Stock market today: Asian markets retreat after data dash hopes that a US rate cut is imminent

BEIJING (AP) — Asian markets retreated Friday, with Hong Kong’s benchmark falling 2%, after a mixed batch of data on the U.S. economy dashed hopes that easier interest rates are coming soon.

Oil prices and U.S. futures fell.

Tokyo’s Nikkei 225 edged 0.1% lower to 38,751.54, while the Kospi in South Korea sank 1.4% to 2,680.70.

Hong Kong’s Hang Seng was down 2% at 16,622.02 after reports said housing prices have continued to fall since February.

The Shanghai Composite index lost 0.2% to 3,032.84, while the S&P/ASX 200 shed 0.9% to 7,646.70.

On Thursday, U.S. stocks slipped, with the S&P 500 falling 0.3% to 5,150.48, though it’s still close to its all-time high set Tuesday. The Dow Jones Industrial Average declined 0.4% to 38,905.66, and the Nasdaq composite lost 0.3% to 16,128.53.

The moves were more decisive in the bond market, where Treasury yields rose after a report showed inflation was a touch hotter at the wholesale level last month than economists expected. It’s the latest in a string of data on inflation that’s been worse than forecast, which has kept the door closed on earlier hopes that the Federal Reserve could start cutting interest rates at its meeting next week.

But other reports released Thursday also showed some softening in the economy, which kept alive hopes that the long-term trend for inflation remains downward.

AP AUDIO: Stock market today: Wall Street swings around its records after mixed data on the economy.

It’s a sluggish start on Wall Street. AP business correspondent Seth Sutel has more.

The question hanging over Wall Street is how much the latest signals of potentially stubborn inflation will ultimately delay rate cuts. That in turn could damage the huge run U.S. stocks have been on since late October, rising in 16 of the last 19 weeks.

Fed officials will give their latest forecasts for where they see interest rates heading this year on Wednesday, following their latest policy meeting.

Among the data they’ll mull is a report from Thursday that said shoppers spent less at U.S. retailers last month than economists expected. Such data drags on the overall economy but could also remove upward pressure on inflation.

The government also said retail sales were weaker in January than earlier thought. Strong spending by U.S. households has been one of the linchpins keeping the economy out of a recession despite high interest rates.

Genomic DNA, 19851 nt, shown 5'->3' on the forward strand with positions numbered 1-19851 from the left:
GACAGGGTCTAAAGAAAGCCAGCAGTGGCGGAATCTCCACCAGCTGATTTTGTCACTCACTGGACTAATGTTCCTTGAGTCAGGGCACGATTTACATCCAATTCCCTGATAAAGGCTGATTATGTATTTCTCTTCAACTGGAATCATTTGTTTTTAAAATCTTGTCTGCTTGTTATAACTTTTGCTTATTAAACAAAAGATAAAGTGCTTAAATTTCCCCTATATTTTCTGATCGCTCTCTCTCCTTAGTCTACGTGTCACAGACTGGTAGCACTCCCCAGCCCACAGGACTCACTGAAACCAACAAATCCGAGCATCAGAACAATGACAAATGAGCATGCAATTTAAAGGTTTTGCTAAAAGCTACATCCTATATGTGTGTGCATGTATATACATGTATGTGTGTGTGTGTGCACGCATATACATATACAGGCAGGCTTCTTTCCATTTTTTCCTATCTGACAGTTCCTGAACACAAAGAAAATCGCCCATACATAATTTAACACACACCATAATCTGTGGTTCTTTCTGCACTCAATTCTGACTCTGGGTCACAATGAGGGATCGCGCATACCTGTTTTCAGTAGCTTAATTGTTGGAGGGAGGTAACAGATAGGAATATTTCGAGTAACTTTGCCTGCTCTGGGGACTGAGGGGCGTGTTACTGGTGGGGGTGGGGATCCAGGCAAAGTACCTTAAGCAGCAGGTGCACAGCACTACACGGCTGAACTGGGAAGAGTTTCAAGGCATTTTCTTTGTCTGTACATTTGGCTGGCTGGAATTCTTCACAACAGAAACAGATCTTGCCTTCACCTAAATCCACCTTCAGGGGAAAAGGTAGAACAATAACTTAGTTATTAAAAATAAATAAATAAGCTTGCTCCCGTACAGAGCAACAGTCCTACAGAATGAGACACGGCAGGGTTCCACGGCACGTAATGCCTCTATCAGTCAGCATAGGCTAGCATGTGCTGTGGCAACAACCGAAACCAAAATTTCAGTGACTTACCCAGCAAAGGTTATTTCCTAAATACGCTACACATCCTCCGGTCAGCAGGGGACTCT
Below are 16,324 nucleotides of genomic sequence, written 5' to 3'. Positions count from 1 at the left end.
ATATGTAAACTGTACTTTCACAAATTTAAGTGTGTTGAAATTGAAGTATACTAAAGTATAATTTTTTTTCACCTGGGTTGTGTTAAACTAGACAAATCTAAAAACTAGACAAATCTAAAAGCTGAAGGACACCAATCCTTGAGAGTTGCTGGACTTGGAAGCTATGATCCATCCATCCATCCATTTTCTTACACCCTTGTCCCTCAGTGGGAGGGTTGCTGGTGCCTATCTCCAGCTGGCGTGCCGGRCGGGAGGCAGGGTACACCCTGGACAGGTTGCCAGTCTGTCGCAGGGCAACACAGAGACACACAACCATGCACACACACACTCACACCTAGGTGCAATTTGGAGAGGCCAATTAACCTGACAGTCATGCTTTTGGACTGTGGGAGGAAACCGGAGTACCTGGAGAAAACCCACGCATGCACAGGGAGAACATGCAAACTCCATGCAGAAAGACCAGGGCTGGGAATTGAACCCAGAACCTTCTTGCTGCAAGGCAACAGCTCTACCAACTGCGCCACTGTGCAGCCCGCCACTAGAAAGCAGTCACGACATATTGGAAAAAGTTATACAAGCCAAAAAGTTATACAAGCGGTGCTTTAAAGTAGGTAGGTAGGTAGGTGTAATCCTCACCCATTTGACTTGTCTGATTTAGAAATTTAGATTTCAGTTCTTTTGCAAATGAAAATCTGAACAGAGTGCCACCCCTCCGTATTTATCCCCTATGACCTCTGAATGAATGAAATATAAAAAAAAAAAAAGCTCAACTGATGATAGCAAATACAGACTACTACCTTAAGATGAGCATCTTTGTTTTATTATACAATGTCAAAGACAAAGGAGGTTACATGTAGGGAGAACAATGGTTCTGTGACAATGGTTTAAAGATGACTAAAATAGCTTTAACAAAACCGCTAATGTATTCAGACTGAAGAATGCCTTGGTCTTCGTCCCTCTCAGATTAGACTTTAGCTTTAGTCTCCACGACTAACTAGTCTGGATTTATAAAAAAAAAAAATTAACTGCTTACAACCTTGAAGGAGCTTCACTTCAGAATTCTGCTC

A separate report said fewer U.S. workers applied for unemployment benefits last week than expected. That’s good news for workers generally. But too much strength in the job market, which has remained remarkably resilient, could add upward pressure on inflation.

The mix of data sent the yield on the 10-year Treasury up to 4.28% from 4.19% late Wednesday. The two-year yield, which more closely tracks expectations for the Fed, rose to 4.69% from 4.63%.

On Wall Street, Dollar General swung sharply despite reporting stronger profit and revenue for the latest quarter than expected. Its stock fell 5.1% after being up more than 6% earlier.

Dollar General executives said inflation is pushing customers to make trade-offs in the aisles, away from non-essentials and name brands. A day earlier, rival Dollar Tree tumbled after reporting weaker-than-expected results and saying it would close hundreds of its Family Dollar stores.

Dick’s Sporting Goods jumped 15.5% after it reported stronger profit for the latest quarter than expected and increased its dividend.

Robinhood Markets gained 5.2% as near-record stock and crypto prices drove strong growth in trading activity among its customers last month.

U.S. Steel sank 6.4% after President Joe Biden came out in opposition of the planned sale of the company to Nippon Steel of Japan.

Nippon Steel announced in December that it planned to buy the Pittsburgh-based steel producer for $14.1 billion in cash, raising concerns about what the transaction could mean for unionized workers, supply chains and U.S. national security.

Shares of Anheuser-Busch InBev trading in the United States slumped 5.5% after Altria said it was selling a portion of its stake in the maker of Budweiser.

Homebuilder Lennar sank 7.6% despite reporting stronger growth in profit than expected, as its revenue fell short of analysts’ forecasts.

In other trading early Friday, U.S. benchmark crude oil lost 12 cents to $81.14 per barrel in electronic trading on the New York Mercantile Exchange. Brent crude, the international standard, gave up 15 cents to $85.27 per barrel.

The U.S. dollar rose to 148.39 Japanese yen from 148.32 yen. The euro fell to $1.0878 from $1.0884.


AP Business Writer Stan Choe contributed.

Based in Bangkok, Kurtenbach is the AP’s business editor for Asia, helping to improve and expand our coverage of regional economies, climate change and the transition toward carbon-free energy. She has been covering economic, social, environmental and political trends in China, Japan and Southeast Asia throughout her career.